Aims: This paper addresses two common problems in the care of carriers of acute porphyria: the choice of safe drugs for pharmacotherapy and the strategy to apply when potentially unsafe drugs cannot be avoided.
Methods and results: A technique is presented for prediction of risk that a certain drug may activate the disease in a gene carrier for acute porphyria. It is based on a model explaining the clinical manifestations as a result of the acute overloading of a deficient enzyme within the hepatic heme biosynthetic chain. The capacity of the drug for induction of the rate-limiting enzyme in heme biosynthesis, e.g. housekeeping 5-aminolevulinate synthase (ALAS1), is assessed by critical appraisal of reports of the outcomes of clinical use of the drug, and by theoretical criteria. The assessment occurs within the frame of a flow-scheme employing variables of increasing specificity, i.e. endocrine properties of the drug, structure and metabolism pointing to affinity to cytochrome P450, hepatic load in therapeutic use, recognized affinity to major CYP species, capacity for CYP-induction or irreversible inhibition, and capacity to activate or modulate the transduction mechanisms of nuclear receptors affecting ALAS1-gene transcription. It is proposed that in the absence of a safer alternative, an urgently needed drug not should be withheld on the grounds of potential porphyrogenicity. After risk-benefit analysis it should be prescribed, but individualized preventive measures adapted to patient vulnerability may be needed.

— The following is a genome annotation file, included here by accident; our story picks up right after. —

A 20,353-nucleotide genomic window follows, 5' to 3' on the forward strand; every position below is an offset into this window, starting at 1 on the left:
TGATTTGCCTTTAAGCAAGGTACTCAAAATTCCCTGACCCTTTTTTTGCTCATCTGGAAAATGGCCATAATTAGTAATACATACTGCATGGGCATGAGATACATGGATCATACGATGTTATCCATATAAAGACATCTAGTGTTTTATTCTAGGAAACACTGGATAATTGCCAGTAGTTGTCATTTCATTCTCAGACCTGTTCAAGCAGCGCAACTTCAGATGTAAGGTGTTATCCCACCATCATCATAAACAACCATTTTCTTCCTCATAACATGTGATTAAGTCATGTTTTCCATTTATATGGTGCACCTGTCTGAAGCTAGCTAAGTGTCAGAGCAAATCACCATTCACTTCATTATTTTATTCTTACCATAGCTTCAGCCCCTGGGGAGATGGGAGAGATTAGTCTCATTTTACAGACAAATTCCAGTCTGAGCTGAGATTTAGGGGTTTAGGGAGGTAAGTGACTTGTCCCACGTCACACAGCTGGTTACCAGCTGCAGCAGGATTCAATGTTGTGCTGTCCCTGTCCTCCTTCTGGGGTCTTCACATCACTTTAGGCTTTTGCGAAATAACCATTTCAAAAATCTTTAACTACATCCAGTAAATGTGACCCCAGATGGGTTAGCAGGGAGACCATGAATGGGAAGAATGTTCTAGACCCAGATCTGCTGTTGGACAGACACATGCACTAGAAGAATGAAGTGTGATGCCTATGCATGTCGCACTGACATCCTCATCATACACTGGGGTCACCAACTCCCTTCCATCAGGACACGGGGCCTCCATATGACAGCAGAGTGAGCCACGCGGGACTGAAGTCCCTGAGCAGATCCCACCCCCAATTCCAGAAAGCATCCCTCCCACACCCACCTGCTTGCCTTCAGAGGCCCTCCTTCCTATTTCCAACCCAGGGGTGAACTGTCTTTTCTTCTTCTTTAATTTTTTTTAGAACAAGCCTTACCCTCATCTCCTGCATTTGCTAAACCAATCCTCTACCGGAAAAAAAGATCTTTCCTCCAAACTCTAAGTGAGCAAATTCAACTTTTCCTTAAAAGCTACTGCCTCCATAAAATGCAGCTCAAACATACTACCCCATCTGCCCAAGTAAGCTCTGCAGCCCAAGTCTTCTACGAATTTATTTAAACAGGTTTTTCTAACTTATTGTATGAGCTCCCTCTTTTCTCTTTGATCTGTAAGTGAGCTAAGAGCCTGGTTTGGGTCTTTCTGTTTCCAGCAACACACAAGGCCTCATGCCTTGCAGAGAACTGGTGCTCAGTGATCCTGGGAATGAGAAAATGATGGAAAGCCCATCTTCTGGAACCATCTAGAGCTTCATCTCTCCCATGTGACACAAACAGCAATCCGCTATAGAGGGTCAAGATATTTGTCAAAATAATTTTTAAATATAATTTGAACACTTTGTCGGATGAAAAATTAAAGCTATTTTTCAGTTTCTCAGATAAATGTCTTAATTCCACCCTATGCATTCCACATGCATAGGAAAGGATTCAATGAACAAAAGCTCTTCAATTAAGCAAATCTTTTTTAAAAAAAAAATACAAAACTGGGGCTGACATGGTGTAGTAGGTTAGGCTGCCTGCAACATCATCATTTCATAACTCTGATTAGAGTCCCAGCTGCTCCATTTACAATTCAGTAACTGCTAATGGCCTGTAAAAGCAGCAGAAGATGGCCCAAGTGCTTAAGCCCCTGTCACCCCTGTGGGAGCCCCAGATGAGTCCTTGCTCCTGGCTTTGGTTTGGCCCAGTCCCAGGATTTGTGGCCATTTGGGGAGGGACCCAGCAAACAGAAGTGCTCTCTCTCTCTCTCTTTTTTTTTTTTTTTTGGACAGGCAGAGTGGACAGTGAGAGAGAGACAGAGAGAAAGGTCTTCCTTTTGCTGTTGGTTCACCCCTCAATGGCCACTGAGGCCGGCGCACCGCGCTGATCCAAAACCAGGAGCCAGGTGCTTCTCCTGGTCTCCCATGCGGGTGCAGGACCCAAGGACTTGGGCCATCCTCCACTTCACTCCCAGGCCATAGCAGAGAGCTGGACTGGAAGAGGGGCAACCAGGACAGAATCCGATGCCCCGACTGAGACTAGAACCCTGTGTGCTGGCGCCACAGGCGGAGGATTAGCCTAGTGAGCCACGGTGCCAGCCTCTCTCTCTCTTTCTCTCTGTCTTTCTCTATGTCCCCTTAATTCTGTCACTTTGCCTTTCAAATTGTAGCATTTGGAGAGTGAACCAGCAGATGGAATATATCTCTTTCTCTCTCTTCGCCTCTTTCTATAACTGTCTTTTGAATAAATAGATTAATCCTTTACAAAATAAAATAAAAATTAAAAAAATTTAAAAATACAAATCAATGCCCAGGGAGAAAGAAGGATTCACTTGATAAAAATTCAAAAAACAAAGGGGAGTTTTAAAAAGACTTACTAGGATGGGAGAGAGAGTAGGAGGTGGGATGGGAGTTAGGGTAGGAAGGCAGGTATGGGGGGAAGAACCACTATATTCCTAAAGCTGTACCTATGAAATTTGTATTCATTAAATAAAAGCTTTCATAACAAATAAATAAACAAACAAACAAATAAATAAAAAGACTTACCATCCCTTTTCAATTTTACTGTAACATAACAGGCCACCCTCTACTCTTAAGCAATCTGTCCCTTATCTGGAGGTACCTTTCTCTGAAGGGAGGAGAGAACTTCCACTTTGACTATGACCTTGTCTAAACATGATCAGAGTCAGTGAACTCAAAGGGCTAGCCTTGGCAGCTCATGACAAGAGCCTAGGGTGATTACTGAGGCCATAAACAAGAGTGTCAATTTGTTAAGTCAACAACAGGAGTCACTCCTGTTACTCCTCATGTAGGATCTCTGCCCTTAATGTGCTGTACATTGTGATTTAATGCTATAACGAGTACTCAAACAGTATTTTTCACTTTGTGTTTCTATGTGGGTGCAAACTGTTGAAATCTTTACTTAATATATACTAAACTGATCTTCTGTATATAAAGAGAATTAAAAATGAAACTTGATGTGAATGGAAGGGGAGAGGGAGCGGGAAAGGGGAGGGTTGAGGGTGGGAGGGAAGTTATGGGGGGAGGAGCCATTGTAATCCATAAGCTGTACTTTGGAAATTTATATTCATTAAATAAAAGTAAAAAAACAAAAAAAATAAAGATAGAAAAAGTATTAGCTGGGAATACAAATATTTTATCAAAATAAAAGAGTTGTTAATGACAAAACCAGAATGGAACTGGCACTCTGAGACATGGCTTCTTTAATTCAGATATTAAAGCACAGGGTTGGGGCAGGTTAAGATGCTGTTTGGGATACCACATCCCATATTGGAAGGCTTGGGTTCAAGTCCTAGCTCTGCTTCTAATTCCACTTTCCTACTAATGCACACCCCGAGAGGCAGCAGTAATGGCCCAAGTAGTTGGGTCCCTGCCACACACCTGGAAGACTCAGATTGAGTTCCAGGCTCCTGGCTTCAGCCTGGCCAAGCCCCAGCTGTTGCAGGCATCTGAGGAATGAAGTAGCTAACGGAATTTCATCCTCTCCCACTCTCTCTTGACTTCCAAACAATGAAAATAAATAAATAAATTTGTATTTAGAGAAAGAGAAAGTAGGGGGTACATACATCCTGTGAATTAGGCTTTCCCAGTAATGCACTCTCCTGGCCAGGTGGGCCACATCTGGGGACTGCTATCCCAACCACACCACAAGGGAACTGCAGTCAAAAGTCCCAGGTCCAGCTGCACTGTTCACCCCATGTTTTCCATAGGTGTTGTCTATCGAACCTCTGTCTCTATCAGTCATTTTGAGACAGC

Conclusions: About 1000 therapeutic drugs categorized with regard to porphyrogenicity by the technique proposed are presented on the internet (http://www.drugs-porphyria.org).